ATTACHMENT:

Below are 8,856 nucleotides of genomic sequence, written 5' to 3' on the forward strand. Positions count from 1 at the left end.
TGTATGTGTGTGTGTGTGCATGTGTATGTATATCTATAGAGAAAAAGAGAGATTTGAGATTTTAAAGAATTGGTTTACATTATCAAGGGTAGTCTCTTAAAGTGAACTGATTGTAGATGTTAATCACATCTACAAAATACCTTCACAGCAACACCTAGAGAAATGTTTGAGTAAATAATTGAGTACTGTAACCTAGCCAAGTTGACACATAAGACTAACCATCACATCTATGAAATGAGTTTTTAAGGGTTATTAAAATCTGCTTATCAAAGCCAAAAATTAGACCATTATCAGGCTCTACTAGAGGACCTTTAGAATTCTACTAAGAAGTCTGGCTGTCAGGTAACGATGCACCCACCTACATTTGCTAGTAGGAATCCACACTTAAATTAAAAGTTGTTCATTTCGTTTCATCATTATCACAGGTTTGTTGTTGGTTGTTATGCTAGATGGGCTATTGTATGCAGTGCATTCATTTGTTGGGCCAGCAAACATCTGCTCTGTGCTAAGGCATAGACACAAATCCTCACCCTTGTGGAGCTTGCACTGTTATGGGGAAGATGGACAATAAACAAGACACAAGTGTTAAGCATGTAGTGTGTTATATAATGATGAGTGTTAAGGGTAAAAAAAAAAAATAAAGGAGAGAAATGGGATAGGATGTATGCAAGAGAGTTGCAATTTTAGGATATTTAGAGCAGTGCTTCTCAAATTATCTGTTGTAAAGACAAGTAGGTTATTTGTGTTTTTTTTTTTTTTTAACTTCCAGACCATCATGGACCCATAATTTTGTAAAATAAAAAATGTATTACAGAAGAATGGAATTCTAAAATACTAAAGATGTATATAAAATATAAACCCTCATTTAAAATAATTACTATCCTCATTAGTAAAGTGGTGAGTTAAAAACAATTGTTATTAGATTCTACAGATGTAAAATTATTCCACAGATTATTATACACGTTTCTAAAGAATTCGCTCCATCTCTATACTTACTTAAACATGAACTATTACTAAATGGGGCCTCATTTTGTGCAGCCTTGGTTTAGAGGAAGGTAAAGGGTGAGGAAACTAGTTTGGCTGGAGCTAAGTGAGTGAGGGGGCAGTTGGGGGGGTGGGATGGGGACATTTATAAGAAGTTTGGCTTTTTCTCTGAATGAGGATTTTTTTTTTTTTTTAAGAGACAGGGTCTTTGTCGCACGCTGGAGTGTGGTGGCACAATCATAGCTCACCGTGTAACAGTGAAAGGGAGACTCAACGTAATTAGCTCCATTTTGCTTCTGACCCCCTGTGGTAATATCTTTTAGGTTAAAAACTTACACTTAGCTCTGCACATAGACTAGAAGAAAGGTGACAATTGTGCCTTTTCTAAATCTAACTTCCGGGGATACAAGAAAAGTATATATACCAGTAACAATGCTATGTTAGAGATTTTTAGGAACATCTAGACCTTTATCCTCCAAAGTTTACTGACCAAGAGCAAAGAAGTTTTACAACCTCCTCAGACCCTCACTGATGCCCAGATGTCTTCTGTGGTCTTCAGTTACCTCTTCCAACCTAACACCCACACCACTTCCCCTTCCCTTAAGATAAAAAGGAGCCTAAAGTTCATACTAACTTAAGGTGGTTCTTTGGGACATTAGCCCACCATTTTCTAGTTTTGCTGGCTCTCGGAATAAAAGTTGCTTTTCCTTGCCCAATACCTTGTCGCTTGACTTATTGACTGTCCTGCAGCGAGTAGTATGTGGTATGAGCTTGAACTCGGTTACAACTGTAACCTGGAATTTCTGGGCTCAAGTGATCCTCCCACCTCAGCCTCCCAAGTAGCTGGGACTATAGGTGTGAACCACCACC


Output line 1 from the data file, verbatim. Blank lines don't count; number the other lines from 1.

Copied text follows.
Below are 8,856 nucleotides of genomic sequence, written 5' to 3' on the forward strand. Positions count from 1 at the left end.